Chrysler: Just A Rough Patch?
O.K., CHRYSLER CORP. HAS A quality problem. Chairman Robert Eaton was already flogging his troops over quality control even before the April issue of Consumer Reports criticized Chrysler vehicles, knocking its stock down by 15/8, to less than 39. But this is probably a case where the market overreacted.
Even though the magazine says the reliability record of the Jeep Grand Cherokee, for example, "has been dismal," buyers are snapping up the Jeep and such stylish new products as the Cirrus sedan. Why? Let's go to the magazine. In the April issue, most Chrysler models score at or near the top of their class in performance and such things as roominess. "Chrysler comes out with probably the best functional cars going," says Robert Knoll, the magazine's director of auto testing. The magazine's beef is that the Grand Cherokee, Ram trucks, and Dodge Intrepid and other LH cars have to go in for repairs too often.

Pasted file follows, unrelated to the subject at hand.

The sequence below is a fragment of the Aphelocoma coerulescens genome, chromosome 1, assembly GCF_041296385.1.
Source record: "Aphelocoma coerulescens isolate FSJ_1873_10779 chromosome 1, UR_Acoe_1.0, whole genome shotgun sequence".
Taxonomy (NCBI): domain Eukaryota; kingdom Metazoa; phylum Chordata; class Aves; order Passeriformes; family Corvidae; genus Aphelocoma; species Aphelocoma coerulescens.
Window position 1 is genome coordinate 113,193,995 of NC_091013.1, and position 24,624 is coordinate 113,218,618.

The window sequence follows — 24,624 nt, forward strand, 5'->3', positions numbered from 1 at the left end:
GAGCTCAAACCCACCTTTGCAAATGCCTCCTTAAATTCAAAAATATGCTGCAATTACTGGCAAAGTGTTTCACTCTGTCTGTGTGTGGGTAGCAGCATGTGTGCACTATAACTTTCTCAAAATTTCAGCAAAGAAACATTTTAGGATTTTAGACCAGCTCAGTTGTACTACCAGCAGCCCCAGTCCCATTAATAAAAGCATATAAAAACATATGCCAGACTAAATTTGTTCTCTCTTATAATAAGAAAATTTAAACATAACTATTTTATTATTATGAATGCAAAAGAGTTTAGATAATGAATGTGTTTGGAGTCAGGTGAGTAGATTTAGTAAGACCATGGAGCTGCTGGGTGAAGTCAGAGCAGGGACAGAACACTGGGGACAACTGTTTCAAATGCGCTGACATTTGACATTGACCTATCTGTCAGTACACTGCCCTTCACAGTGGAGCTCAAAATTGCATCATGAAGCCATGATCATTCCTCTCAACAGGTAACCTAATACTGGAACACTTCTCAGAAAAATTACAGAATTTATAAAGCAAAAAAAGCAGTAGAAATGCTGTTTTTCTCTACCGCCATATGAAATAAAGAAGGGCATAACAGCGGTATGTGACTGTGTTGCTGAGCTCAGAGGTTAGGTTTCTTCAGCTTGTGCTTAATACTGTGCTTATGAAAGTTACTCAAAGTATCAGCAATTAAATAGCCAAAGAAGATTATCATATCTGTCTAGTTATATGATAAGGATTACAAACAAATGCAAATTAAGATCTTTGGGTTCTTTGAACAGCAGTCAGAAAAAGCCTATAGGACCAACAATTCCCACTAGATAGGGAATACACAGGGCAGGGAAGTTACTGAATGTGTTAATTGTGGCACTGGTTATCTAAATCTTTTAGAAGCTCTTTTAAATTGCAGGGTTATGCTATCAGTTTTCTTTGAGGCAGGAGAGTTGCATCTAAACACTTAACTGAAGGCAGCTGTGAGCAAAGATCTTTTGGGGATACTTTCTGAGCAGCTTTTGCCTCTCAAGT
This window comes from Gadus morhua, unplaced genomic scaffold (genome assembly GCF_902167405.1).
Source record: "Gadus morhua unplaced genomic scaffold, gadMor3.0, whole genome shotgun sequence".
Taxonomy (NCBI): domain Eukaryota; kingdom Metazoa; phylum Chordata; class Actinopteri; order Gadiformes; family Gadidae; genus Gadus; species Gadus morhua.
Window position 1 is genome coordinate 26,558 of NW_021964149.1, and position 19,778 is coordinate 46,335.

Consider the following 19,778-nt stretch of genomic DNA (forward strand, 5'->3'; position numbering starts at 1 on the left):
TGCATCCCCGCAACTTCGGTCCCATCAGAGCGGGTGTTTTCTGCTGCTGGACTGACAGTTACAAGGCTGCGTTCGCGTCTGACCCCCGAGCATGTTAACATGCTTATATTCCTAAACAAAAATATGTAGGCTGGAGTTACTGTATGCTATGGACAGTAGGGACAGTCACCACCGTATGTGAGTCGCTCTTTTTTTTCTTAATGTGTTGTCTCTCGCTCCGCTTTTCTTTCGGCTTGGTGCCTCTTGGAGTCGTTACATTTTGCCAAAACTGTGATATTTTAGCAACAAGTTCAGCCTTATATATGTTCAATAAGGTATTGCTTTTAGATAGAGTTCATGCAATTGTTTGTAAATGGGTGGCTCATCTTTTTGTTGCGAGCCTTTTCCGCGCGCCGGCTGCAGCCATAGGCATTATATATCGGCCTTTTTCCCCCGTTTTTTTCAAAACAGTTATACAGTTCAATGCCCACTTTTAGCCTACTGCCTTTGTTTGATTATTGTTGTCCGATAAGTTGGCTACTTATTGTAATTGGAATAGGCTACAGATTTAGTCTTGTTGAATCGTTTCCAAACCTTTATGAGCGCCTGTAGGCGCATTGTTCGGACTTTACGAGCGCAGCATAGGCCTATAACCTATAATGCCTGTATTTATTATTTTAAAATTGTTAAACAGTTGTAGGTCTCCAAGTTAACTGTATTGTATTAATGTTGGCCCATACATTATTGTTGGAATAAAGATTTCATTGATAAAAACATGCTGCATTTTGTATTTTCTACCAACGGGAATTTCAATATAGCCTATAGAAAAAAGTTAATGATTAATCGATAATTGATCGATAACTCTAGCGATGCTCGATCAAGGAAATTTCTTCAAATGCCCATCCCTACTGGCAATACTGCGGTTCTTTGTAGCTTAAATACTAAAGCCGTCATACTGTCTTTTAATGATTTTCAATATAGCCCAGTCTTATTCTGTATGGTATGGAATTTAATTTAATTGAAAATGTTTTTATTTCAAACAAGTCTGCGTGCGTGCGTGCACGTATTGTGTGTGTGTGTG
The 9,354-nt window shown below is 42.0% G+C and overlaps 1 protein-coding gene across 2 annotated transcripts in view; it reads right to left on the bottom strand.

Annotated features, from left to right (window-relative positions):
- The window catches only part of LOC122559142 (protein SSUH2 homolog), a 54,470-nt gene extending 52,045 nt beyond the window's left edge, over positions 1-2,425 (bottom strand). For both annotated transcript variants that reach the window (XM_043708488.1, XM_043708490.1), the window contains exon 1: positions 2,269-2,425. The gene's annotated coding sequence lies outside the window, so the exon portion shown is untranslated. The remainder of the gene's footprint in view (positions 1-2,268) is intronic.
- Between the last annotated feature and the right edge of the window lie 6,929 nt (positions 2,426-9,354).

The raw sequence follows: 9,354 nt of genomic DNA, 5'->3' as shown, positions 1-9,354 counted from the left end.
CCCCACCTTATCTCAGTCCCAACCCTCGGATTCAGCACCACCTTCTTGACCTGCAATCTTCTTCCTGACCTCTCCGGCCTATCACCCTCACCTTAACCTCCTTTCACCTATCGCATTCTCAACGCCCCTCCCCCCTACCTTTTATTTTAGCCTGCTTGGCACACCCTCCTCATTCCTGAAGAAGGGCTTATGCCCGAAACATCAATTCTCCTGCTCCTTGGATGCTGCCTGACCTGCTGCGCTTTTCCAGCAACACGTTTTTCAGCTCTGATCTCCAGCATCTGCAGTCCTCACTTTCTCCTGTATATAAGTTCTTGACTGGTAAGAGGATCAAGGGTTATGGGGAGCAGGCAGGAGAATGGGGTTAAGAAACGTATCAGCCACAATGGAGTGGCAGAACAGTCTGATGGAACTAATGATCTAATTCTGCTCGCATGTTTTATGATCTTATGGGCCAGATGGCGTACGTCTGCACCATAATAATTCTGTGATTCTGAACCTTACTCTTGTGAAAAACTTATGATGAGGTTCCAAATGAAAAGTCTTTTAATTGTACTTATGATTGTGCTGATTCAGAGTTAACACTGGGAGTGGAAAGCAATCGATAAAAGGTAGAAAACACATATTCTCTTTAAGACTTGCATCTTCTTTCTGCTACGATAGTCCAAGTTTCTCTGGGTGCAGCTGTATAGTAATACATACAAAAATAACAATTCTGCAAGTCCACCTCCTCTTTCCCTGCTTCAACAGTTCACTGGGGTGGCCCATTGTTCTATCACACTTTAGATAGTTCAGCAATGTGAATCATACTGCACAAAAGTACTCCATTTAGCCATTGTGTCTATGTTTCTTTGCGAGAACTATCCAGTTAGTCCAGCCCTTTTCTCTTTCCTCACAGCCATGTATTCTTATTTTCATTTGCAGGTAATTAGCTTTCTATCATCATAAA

Such concerns are sure to sway some potential buyers, but history suggests that the effects are marginal. Sales of the company's minivans, which were removed from the Consumer Reports recommended list in 1991 (and since reinstated) because of transmission failures, never stumbled. Ditto the Ford Taurus, which dropped off the list in 1988. Meanwhile, Chrysler has fixed some problems, such as dim headlights on the Intrepid, and is redesigning doors to avoid occasional water leaks and wind noise.